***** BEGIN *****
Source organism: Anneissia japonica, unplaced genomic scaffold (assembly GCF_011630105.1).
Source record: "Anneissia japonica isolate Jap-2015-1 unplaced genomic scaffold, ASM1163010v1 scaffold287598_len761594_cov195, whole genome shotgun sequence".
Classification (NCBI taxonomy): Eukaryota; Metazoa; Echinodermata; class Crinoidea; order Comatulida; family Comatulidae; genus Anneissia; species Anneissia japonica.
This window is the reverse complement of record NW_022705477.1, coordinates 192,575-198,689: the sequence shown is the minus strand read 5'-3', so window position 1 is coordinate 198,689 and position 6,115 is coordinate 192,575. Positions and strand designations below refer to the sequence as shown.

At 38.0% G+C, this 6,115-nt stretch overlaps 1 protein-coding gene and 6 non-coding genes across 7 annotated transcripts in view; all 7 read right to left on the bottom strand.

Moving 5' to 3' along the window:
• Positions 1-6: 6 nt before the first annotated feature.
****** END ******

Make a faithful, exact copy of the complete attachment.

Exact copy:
Source organism: Anneissia japonica, unplaced genomic scaffold (assembly GCF_011630105.1).
Source record: "Anneissia japonica isolate Jap-2015-1 unplaced genomic scaffold, ASM1163010v1 scaffold287598_len761594_cov195, whole genome shotgun sequence".
Classification (NCBI taxonomy): Eukaryota; Metazoa; Echinodermata; class Crinoidea; order Comatulida; family Comatulidae; genus Anneissia; species Anneissia japonica.
This window is the reverse complement of record NW_022705477.1, coordinates 192,575-198,689: the sequence shown is the minus strand read 5'-3', so window position 1 is coordinate 198,689 and position 6,115 is coordinate 192,575. Positions and strand designations below refer to the sequence as shown.

At 38.0% G+C, this 6,115-nt stretch overlaps 1 protein-coding gene and 6 non-coding genes across 7 annotated transcripts in view; all 7 read right to left on the bottom strand.

Moving 5' to 3' along the window:
• Positions 1-6: 6 nt before the first annotated feature.